Most Australians blame China for poor relations but ambivalent about government’s approach: poll

More than half of Australians blame China for the deterioration in relations between the two countries but they aren’t sold on the federal government’s response either.

The Lowy Institute’s annual poll, to be released on Wednesday, shows trust in China has fallen to record lows, with most Australians holding little to no confidence in President Xi Jinping.

Prime Minister Scott Morrison (left) and China’s President Xi Jinping. Only one in 10 Australians say they have “a lot” or “some” confidence in Mr Xi to “do the right thing regarding world affairs”.Credit: Joe Armao, AP

Diplomatic relations between Australia and China have fallen to their worst levels in decades over the past year after Being imposed more than $20 billion of trade strikes in response to Canberra’s call for an independent coronavirus inquiry as well as other national security decisions.

Labor has increasingly been critical of the government’s handling of the relationship, with opposition foreign affairs spokeswoman Penny Wong last month accusing Prime Minister Scott Morrison of deliberately encouraging anxiety about a conflict with Beijing.

The Lowy poll found 56 per cent of respondents believe China is more to blame than Australia for the tensions, 38 per cent say the two countries are equally to blame and just 4 per cent say Canberra is more to blame. But Australians have doubts about the government’s management of the relationship, awarding an average 5.1 marks out of 10 for its performance.

One in 10 Australians say they have “a lot” or “some” confidence in Mr Xi to “do the right thing regarding world affairs” – half the rate found last year. Only 16 per cent of Australians trust China a “great deal” or “somewhat” to act responsibly in the world, down from 52 per cent three years ago.

More Australians now see China as a security threat than an economic partner and the majority of Australians blame China for the deterioration in the countries’ relationship.

Natasha Kassam, head of polling at the Lowy Institute, said China’s trade tariffs against Australia were the biggest reason for the decline in trust over the past 12 months.

“The targeted campaign of economic coercion has very much hardened the resolve of Australian politicians and the public alike,” she said. “While the Australian public largely blames China for the deterioration in relations, they are still ambivalent about how the government has responded to that.”

While trust in China is in freefall, more than half the population (57 per cent) says Australia should remain neutral in any military conflict between China and the United States. Four in 10 Australians say “Australia should support the United States”, while just 1 per cent says “Australia should support China”.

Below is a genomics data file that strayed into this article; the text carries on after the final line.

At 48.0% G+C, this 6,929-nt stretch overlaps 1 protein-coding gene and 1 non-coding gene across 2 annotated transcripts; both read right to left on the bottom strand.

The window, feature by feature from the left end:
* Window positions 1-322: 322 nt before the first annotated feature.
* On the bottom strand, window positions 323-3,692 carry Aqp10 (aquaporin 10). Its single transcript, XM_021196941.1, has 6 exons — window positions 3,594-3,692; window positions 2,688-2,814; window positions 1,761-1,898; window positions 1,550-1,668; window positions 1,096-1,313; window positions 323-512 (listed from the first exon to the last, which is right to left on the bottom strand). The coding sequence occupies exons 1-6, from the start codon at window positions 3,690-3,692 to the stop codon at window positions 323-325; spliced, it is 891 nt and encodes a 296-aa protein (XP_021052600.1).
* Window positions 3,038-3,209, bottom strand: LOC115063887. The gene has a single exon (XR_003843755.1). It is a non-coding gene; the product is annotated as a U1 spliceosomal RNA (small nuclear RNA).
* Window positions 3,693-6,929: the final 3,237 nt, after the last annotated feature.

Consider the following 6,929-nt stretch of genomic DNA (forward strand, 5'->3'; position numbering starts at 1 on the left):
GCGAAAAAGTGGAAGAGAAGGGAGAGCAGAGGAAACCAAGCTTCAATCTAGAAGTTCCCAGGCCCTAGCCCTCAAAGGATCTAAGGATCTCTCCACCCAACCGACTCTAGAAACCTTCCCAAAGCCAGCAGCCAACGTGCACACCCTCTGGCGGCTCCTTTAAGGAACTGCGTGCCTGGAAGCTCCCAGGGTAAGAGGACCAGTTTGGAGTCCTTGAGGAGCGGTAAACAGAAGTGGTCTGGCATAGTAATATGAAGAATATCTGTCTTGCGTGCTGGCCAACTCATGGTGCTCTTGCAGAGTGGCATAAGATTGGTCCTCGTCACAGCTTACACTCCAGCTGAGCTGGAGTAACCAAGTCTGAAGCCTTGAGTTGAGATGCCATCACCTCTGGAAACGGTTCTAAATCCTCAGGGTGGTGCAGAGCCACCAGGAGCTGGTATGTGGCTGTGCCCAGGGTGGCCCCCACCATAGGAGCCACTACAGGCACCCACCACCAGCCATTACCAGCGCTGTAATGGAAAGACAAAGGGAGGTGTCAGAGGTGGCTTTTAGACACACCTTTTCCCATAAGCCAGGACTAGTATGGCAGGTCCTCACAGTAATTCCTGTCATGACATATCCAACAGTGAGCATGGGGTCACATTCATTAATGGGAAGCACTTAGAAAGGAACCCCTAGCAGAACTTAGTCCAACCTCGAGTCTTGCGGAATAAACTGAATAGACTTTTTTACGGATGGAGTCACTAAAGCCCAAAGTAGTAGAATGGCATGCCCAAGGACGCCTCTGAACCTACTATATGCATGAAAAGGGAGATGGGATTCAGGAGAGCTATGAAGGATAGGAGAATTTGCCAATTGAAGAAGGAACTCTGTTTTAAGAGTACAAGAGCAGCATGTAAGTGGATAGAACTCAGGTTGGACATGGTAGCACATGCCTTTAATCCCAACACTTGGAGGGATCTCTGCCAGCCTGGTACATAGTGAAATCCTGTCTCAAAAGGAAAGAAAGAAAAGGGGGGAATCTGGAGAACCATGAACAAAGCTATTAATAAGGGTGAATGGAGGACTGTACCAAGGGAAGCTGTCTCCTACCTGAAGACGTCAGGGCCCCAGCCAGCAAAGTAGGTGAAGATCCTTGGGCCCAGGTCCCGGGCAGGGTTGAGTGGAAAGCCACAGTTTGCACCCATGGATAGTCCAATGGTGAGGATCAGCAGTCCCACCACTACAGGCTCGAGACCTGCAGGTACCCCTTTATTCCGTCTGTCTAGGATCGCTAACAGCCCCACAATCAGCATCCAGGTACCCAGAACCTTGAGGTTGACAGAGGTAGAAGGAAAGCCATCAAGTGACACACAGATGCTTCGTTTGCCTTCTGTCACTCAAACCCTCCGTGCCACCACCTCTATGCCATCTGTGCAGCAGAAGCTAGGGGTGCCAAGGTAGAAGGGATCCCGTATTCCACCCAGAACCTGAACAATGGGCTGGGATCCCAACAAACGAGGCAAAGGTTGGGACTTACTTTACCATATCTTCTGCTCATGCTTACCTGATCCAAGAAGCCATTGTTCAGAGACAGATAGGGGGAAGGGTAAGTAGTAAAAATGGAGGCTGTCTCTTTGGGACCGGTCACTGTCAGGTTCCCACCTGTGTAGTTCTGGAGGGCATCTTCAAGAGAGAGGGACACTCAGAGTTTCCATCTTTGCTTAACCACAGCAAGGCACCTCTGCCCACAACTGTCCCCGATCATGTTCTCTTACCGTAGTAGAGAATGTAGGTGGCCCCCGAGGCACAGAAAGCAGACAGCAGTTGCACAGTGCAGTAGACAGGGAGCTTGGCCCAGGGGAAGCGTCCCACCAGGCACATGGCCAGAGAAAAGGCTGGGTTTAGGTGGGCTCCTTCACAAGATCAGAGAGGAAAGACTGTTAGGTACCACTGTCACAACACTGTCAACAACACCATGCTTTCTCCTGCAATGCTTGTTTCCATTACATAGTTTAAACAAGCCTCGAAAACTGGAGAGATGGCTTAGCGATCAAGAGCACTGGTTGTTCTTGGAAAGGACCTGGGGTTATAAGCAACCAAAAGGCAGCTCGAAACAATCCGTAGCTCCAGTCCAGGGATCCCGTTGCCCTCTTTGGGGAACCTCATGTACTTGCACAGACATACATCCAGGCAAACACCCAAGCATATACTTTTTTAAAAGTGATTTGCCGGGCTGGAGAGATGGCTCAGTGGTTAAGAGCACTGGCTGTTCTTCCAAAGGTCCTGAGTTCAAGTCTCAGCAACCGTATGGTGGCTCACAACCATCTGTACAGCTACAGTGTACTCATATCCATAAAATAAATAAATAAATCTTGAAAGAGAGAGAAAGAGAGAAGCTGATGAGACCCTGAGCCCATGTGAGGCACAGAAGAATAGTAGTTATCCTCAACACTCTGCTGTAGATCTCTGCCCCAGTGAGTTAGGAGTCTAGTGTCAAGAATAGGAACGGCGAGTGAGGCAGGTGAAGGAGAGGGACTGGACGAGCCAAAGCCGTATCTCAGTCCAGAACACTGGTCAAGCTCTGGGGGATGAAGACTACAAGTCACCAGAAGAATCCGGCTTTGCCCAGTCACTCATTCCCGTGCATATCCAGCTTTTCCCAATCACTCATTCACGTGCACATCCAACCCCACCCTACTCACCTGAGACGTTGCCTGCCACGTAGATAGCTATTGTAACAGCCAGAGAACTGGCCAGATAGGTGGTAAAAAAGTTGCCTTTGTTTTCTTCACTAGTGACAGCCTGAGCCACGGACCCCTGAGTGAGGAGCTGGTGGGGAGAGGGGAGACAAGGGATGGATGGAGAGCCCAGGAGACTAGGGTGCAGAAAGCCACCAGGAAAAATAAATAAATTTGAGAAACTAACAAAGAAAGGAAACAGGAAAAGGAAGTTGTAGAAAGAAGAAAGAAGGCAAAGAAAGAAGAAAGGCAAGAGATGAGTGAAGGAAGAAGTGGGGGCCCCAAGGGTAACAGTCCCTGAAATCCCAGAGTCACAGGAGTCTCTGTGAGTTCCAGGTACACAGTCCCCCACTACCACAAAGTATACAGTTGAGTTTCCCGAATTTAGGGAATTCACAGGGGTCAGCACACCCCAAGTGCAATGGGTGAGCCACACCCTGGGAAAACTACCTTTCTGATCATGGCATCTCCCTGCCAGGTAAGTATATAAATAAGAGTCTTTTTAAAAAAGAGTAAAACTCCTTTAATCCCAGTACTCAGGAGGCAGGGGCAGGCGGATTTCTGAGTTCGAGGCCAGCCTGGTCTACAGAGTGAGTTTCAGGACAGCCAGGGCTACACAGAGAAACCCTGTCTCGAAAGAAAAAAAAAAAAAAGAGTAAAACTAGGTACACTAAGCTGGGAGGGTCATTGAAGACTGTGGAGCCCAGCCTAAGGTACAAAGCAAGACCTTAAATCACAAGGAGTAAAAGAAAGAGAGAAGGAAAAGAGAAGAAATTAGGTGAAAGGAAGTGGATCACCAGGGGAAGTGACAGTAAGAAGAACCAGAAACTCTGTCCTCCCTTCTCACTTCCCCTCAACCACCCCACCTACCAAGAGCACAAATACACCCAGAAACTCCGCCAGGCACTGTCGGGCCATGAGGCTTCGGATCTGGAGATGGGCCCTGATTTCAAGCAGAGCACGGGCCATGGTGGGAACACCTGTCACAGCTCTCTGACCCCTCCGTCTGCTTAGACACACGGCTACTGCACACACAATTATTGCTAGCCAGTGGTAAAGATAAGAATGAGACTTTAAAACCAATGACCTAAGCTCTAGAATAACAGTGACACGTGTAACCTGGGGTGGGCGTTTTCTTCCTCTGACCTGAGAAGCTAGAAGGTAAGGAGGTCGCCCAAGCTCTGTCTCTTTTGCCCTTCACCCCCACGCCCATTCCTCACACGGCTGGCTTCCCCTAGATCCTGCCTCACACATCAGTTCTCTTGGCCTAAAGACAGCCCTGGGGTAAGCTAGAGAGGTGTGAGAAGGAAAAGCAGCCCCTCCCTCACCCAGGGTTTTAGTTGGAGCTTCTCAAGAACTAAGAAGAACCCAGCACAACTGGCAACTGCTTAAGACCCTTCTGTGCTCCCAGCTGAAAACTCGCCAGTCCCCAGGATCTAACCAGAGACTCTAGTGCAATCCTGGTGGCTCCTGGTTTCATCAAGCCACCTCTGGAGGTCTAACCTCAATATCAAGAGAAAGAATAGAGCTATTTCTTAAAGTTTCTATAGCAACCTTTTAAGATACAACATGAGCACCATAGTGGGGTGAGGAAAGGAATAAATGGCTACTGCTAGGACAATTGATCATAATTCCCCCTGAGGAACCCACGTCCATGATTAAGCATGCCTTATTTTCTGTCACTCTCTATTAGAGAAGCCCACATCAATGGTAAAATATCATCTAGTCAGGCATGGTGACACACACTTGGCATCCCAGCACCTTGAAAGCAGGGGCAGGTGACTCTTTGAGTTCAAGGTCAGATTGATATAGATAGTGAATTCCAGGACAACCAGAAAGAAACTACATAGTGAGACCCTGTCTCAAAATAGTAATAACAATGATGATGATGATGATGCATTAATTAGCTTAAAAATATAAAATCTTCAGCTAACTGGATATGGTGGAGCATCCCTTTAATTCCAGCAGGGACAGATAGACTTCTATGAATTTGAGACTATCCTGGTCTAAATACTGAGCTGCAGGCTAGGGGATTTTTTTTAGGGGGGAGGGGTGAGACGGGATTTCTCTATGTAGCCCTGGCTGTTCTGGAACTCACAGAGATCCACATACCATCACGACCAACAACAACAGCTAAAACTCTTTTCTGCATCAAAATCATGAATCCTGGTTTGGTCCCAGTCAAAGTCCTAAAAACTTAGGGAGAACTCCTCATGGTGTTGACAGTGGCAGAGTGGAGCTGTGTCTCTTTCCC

For the first time, the majority of Australians (52 per cent) see a military conflict between the US and China over Taiwan as a critical threat, up 17 points from 2020. China has claimed sovereignty over the island state since the end of the Chinese civil war in 1949.

There has been an increased amount of public discussion in Australia about the chances of war, with Defence Minister Peter Dutton recently saying a conflict over Taiwan could not be ruled out and Home Affairs secretary Michael Pezzullo warning the “drums of war” are beating.

“Australians are increasingly aware of the possibility of a conflict with China – and you see that in the spike in the number of Australians who consider conflict over Taiwan to be a critical threat,” Ms Kassam said. “Australians’ willingness to deploy military overseas has declined over the past decade. There has been particular reluctance to deploying the military when it involves China.”

A separate UTS survey last week showed 67 per cent of Australians agreed with the proposition that “China is a security threat to Australia” while a poll conducted for The Sydney Morning Herald and The Age this month found 62 per cent of voters felt the nation should “stick to its values” despite the risk of retaliation from a major trading partner.

Meanwhile, in the largest rebound in economic optimism in the 17 years of Lowy’s poll, 79 per cent of Australians said they were “optimistic” or “very optimistic” about Australia’s economic performance in the world, a 27-point lift from last year.

Lowy polled 2222 people between March 15-29. The margin of error is about 2.1 per cent.

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